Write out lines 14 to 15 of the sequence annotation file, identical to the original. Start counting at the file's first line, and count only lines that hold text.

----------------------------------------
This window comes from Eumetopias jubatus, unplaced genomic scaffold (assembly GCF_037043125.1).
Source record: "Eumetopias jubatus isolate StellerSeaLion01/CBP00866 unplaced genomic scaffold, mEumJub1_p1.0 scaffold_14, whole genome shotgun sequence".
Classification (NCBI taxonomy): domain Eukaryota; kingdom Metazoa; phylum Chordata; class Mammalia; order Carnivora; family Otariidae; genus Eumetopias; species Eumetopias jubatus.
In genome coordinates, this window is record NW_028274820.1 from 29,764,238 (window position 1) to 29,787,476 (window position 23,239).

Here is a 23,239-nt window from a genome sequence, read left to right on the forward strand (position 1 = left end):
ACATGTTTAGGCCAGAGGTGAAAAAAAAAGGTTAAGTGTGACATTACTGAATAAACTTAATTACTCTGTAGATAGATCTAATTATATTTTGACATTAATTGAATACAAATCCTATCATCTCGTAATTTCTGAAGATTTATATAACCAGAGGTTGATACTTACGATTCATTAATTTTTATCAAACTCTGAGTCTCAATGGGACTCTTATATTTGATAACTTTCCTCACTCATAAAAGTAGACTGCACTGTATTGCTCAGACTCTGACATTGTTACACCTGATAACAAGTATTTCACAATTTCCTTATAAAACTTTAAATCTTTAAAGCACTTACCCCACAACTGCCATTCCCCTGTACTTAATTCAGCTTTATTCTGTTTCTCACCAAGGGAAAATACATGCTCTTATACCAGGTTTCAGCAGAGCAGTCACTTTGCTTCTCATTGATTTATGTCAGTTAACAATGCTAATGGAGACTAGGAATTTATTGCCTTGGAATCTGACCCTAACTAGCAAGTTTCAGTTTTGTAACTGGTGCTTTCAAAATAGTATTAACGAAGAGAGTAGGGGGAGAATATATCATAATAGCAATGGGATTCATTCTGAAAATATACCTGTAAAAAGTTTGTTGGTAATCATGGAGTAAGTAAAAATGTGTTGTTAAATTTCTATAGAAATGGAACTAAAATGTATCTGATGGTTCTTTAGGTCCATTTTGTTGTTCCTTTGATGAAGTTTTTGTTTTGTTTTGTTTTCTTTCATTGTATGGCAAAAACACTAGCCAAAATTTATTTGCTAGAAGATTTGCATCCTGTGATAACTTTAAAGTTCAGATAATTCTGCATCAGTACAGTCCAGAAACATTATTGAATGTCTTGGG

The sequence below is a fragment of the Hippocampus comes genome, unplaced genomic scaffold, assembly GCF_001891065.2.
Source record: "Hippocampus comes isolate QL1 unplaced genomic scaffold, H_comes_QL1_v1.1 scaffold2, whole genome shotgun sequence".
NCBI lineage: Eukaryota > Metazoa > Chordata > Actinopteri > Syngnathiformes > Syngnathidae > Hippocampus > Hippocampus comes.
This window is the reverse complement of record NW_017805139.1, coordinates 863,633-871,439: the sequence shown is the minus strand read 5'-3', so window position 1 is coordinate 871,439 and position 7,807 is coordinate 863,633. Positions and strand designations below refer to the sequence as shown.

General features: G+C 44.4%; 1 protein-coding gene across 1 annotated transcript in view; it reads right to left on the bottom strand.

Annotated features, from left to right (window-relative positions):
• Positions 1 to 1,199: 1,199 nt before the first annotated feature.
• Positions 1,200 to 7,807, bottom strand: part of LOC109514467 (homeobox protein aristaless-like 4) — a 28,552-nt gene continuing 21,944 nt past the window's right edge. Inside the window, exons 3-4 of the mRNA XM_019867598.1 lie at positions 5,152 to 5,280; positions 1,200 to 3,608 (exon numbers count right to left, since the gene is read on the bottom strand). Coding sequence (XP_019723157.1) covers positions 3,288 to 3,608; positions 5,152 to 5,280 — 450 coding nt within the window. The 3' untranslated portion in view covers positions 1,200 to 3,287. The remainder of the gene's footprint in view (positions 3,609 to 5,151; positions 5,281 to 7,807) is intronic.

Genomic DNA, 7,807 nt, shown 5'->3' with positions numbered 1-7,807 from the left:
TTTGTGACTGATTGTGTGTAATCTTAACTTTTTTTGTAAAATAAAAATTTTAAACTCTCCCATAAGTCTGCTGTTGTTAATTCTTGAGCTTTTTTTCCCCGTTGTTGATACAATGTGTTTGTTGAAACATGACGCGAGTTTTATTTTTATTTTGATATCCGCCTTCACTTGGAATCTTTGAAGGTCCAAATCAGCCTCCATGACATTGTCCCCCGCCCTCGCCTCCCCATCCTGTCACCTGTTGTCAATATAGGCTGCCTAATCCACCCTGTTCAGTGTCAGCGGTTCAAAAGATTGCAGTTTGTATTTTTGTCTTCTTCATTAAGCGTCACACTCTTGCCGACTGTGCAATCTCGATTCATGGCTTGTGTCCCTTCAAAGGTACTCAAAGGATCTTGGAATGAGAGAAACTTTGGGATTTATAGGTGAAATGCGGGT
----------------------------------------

• Positions 1,200 to 7,807, bottom strand: part of LOC109514467 (homeobox protein aristaless-like 4) — a 28,552-nt gene continuing 21,944 nt past the window's right edge. Inside the window, exons 3-4 of the mRNA XM_019867598.1 lie at positions 5,152 to 5,280; positions 1,200 to 3,608 (exon numbers count right to left, since the gene is read on the bottom strand). Coding sequence (XP_019723157.1) covers positions 3,288 to 3,608; positions 5,152 to 5,280 — 450 coding nt within the window. The 3' untranslated portion in view covers positions 1,200 to 3,287. The remainder of the gene's footprint in view (positions 3,609 to 5,151; positions 5,281 to 7,807) is intronic.

Genomic DNA, 7,807 nt, shown 5'->3' with positions numbered 1-7,807 from the left: